Change and Transformation in the Public Sector
COVID was rife, the country was in lockdown, and PwC’s client was in an intensely difficult situation, with patients spending too long in hospital beds and limited patient flow through the care system leading to inability to deal with the immense patient demand. The Trust was truly at breaking point, with an intense need to more effectively discharge into the community, improve patient access to urgent care services, and reduce average length of stay so that patients were in the right place for the care they needed. These needs were reflected in the Trust’s latest CQC assessment rating urgent care as ‘Inadequate’.
Many practical obstacles stood in the way of the improvement Stockport NHS Foundation Trust needed. Bed capacity was hard to assess, with no single view across the site; wards lacked a consistent focus on performance; discharges into the community caused confusion over actions; demand forecasting was limited; and its culture was reactive. Meanwhile, patients had difficulty accessing care, with limited use of the NHS 111 telephone service, and processes that kept patients waiting for hours in A&E to be seen by the right clinicians.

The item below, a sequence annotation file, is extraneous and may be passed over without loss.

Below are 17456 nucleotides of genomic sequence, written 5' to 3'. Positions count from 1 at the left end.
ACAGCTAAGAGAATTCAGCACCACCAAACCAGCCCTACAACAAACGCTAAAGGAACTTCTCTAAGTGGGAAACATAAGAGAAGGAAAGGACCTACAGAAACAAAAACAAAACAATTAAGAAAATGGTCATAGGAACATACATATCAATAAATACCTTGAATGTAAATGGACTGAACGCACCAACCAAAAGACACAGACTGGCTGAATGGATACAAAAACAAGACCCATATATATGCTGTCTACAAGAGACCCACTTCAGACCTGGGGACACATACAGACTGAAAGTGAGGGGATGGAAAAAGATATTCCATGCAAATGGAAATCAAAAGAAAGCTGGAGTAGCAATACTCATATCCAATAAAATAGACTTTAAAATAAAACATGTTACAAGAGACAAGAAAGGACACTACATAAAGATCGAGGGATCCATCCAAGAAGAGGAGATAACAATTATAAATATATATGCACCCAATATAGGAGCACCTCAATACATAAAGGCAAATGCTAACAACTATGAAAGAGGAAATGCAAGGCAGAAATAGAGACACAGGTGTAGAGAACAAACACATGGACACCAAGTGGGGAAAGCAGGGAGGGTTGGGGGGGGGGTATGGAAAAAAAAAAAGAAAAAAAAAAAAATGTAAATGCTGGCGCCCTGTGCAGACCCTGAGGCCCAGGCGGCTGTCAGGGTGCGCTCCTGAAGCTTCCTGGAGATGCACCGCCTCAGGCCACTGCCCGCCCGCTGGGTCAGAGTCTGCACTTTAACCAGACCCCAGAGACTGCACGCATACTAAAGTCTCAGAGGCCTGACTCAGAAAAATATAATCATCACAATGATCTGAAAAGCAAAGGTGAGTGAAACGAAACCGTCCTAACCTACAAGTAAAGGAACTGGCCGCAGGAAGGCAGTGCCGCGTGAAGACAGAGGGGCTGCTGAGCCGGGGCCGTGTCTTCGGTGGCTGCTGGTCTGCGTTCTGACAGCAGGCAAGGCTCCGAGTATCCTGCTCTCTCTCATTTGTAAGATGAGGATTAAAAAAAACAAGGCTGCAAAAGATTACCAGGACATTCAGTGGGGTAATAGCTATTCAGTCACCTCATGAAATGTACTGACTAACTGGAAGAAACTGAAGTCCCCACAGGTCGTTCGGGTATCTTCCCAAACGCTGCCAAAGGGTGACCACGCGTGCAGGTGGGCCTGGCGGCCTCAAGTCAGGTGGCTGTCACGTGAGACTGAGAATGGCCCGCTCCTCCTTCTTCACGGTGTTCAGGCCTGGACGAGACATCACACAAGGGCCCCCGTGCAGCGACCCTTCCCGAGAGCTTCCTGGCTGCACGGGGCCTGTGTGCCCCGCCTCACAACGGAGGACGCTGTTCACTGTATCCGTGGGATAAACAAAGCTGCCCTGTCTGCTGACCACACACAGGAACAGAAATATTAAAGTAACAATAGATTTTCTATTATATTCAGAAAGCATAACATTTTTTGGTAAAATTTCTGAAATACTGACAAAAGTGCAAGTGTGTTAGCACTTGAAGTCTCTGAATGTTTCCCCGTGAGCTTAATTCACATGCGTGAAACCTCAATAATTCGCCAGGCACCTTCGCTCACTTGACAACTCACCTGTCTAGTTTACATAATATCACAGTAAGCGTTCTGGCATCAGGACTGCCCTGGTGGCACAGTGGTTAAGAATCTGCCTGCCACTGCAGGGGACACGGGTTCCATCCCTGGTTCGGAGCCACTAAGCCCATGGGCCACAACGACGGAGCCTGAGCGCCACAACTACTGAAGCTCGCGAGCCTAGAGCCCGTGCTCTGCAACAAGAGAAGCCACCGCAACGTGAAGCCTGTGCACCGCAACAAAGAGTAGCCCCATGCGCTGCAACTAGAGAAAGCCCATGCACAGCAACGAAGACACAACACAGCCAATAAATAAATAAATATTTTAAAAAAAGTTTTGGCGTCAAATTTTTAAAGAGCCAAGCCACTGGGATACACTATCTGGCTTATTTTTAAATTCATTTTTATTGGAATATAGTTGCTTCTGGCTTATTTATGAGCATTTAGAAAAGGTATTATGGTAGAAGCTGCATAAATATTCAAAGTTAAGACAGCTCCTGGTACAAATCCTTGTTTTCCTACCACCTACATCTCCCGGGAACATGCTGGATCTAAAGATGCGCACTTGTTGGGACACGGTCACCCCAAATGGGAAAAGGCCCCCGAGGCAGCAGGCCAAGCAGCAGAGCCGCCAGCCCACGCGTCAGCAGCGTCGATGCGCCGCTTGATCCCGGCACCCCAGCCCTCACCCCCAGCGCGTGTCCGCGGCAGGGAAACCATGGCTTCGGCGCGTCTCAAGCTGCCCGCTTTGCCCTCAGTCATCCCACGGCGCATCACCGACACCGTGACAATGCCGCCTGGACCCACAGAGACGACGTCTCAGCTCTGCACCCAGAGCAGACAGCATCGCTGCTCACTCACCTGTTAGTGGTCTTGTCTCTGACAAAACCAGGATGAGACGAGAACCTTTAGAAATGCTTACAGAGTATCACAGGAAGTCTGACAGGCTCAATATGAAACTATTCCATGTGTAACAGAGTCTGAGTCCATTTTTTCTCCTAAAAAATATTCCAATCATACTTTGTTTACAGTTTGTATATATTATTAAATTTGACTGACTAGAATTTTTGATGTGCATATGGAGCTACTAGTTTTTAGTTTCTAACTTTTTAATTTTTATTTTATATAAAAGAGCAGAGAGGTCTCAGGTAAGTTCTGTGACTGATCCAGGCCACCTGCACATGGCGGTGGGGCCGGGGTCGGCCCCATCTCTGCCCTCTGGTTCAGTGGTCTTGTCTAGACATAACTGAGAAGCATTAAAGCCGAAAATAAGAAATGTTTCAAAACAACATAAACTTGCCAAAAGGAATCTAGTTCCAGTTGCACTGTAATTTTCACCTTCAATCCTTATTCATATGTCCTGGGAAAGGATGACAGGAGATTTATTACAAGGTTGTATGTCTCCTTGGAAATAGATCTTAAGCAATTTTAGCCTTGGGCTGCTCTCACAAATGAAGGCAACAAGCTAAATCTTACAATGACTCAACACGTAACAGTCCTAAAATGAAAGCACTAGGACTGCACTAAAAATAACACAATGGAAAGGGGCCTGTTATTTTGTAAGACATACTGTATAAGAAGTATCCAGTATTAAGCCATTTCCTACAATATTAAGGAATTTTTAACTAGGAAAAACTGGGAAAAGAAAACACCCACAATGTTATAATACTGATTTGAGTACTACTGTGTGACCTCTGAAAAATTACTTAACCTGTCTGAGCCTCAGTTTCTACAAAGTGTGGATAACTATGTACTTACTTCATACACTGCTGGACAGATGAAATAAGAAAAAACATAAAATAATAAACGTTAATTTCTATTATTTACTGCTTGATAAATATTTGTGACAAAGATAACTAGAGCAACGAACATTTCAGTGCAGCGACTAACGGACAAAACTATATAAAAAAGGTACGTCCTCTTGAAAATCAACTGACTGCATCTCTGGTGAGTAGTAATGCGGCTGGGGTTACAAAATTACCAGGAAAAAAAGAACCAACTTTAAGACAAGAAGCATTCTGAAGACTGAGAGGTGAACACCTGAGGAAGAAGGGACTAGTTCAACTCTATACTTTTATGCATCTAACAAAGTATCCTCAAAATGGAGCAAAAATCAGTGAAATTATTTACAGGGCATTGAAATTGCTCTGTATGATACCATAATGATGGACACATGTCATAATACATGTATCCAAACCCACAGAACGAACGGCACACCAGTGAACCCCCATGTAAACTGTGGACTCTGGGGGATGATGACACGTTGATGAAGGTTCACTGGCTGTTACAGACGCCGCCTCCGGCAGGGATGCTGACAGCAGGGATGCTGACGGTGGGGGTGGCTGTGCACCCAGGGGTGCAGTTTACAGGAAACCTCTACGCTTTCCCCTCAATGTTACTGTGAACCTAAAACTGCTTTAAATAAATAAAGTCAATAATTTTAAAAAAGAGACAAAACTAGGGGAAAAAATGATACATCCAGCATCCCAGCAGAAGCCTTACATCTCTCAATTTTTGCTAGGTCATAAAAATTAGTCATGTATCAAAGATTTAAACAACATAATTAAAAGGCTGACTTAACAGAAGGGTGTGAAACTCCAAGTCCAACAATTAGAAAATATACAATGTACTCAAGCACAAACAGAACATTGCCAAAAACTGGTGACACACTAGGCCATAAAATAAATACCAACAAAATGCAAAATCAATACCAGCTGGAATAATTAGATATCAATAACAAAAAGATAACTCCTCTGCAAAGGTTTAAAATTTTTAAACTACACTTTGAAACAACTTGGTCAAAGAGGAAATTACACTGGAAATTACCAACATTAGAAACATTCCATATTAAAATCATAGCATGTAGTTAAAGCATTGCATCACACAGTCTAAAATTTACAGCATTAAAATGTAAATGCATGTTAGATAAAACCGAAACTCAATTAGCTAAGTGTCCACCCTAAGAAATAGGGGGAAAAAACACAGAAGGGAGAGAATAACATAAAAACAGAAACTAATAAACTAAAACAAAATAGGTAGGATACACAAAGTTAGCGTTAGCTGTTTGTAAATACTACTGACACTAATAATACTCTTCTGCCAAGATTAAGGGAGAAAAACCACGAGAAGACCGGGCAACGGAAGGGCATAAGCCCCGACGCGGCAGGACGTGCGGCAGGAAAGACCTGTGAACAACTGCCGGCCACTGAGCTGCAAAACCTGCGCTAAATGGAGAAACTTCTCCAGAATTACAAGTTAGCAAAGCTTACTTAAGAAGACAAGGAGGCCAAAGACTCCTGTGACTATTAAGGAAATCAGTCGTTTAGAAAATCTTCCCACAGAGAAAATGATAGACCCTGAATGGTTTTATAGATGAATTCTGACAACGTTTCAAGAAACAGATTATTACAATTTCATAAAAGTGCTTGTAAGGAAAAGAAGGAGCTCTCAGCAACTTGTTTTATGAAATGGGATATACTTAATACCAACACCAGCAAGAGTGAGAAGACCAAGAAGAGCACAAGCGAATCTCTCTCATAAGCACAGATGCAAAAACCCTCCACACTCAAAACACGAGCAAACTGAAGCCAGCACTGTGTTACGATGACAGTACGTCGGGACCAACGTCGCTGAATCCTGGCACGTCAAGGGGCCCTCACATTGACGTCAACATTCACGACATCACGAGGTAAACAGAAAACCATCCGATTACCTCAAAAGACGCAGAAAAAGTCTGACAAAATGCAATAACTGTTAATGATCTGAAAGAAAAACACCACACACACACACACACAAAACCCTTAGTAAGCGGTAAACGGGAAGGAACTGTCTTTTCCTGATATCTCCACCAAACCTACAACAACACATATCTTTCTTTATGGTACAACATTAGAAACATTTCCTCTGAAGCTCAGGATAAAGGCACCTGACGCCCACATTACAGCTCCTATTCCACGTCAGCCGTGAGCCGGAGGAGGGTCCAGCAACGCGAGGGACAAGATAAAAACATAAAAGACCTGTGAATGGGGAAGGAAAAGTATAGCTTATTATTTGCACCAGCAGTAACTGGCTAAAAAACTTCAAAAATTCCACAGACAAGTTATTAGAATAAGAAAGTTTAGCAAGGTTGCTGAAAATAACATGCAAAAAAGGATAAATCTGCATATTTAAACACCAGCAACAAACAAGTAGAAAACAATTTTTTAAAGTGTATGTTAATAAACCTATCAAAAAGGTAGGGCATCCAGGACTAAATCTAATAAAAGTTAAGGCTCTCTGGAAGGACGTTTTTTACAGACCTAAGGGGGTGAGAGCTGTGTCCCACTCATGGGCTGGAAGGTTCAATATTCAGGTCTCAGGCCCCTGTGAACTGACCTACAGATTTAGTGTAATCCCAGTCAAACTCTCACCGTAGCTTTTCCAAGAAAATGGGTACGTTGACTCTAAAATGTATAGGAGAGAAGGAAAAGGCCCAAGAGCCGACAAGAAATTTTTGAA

With COVID-19 exacerbating the national NHS crisis in 2020, Stockport faced unprecedented challenges around safety, and desperately needed help. The Trust recognised that patient flow was key, and wanted to shorten average hospital stays, have fewer people staying longer than planned, and reduce the number staying longer than 14 days. It also sought to improve capacity management, with an effective way to forecast and utilise capacity, and improve its urgent care capability, to give patients the right care first time.
PwC’s proposed solution comprised three key aspects. As a culturally led piece, people and culture were paramount, and the firm would work closely with the Trust’s people to change the culture and skills. Ways of working would be co-designed, to introduce new processes and approaches that made the operation run more smoothly. Last, technology and data would replace the Trust’s manual practices, using suitable platforms and insights to make operations, management and communication more effective.
PwC created a ‘one team’ sensibility, which allowed the client team to identify individual development aims, and focused the whole team on co-designing sustainable capabilities for the Trust, empowering it to own and continue improving on the consultants’ work. An agile approach brought additional benefits during COVID, and rapid technology development also reduced physical risks – for example, the digital patient tracker showed where all patients were, removing the need for physical checks.
As a result of the revamped ways of working, new technology, and ground-breaking data modelling, PwC halved the number of patients staying in hospital for too long, reduced the average stay by 17%, and improved the Trust’s urgent care rating.*
This was a unique, impactful and meaningful piece of work that made a hugely tangible difference for the people of Stockport.
*Benefits reporting based on programme deployment timeline, analysis done by SFT Data team; March 2020 vs October 2020
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